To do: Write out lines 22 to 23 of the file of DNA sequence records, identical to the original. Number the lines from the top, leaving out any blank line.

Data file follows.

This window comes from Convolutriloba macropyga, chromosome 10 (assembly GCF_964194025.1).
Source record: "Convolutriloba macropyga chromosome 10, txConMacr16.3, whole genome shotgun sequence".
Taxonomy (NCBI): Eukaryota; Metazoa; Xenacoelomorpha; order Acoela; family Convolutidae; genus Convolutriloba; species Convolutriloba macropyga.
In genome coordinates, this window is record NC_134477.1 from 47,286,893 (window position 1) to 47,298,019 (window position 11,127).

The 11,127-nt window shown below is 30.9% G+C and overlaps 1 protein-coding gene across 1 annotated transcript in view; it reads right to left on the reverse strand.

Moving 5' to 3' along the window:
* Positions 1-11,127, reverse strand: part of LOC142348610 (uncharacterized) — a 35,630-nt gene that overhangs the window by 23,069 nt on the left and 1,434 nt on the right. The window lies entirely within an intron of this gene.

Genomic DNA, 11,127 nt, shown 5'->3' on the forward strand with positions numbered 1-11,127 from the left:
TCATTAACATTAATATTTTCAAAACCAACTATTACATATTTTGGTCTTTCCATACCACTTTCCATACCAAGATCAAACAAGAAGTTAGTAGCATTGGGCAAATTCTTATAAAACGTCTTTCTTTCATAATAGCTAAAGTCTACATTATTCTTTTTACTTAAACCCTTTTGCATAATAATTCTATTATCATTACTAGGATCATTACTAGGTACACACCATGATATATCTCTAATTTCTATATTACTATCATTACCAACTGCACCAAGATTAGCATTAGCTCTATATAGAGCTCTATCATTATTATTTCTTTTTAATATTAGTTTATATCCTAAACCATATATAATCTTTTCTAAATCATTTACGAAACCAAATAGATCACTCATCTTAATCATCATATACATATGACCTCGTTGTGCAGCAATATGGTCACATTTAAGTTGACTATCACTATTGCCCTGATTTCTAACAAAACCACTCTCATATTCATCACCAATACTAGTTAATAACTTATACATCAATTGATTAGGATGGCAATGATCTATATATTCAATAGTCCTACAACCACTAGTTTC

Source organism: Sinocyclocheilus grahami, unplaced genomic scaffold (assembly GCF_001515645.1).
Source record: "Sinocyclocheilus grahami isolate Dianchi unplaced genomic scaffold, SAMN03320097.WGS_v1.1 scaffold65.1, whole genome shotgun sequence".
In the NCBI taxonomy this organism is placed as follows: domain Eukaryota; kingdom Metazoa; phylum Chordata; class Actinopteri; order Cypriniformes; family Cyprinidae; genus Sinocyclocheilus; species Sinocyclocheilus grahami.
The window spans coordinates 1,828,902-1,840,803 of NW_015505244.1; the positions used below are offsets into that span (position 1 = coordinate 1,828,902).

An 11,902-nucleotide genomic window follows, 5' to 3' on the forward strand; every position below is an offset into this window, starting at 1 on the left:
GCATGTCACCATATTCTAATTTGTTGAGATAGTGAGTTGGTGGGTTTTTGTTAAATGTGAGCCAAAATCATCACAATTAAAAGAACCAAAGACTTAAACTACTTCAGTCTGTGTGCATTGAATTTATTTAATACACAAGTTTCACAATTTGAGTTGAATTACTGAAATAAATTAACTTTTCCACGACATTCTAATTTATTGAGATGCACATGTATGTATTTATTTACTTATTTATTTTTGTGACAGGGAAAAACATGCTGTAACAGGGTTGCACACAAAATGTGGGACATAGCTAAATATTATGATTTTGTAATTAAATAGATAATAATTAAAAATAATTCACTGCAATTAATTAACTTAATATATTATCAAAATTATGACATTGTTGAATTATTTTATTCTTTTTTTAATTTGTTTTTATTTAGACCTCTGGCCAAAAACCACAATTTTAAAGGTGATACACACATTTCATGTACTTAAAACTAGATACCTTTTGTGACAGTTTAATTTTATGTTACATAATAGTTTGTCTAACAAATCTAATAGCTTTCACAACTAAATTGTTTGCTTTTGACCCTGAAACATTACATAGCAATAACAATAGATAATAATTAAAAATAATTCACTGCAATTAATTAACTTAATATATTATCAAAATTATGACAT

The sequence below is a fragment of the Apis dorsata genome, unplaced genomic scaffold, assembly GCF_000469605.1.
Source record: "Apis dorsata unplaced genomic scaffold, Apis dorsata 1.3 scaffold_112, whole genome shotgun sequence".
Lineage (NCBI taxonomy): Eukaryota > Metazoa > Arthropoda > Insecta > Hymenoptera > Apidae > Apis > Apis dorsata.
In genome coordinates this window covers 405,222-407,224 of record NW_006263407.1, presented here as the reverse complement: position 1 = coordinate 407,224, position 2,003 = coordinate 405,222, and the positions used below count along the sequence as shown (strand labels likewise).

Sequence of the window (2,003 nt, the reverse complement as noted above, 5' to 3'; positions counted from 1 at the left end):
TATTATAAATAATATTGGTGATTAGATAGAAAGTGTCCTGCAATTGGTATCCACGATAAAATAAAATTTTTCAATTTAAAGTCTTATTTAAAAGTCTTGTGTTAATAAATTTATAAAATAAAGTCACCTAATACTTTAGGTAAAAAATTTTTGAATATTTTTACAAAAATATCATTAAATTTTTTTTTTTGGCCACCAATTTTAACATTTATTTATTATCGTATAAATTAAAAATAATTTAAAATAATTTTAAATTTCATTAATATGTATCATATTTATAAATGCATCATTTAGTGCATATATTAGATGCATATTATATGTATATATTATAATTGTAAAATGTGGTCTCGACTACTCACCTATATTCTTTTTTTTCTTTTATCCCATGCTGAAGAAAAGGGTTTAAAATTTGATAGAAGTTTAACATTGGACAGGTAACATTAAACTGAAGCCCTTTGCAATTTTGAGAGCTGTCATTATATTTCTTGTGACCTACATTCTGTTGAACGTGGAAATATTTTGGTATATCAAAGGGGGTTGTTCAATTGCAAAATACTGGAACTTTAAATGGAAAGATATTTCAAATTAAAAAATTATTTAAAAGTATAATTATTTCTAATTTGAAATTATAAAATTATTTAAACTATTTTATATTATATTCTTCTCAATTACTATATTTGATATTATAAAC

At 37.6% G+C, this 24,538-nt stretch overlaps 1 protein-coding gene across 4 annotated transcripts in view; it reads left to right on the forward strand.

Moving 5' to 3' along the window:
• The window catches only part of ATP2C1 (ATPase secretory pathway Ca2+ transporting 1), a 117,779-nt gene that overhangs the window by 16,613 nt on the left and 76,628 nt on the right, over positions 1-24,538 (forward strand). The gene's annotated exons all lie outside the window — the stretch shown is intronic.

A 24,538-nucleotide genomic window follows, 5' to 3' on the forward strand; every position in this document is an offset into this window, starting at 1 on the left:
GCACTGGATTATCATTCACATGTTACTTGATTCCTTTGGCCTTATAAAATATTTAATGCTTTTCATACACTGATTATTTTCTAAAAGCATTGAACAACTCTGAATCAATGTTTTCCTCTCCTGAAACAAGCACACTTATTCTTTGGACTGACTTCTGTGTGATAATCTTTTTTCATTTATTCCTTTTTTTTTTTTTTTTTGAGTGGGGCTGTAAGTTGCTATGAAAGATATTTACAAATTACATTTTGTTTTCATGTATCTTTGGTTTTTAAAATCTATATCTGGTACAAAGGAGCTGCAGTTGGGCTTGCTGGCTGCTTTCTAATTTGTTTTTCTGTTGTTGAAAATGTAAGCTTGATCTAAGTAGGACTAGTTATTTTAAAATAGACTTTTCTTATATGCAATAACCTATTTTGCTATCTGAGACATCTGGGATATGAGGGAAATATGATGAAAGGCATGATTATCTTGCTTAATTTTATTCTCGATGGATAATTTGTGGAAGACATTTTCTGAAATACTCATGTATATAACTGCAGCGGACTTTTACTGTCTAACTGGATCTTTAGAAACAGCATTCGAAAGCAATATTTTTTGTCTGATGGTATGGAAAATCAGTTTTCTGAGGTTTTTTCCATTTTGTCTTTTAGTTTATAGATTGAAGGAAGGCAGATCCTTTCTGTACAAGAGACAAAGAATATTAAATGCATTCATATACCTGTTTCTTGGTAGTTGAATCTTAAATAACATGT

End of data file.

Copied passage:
At 37.6% G+C, this 24,538-nt stretch overlaps 1 protein-coding gene across 4 annotated transcripts in view; it reads left to right on the forward strand.

Moving 5' to 3' along the window: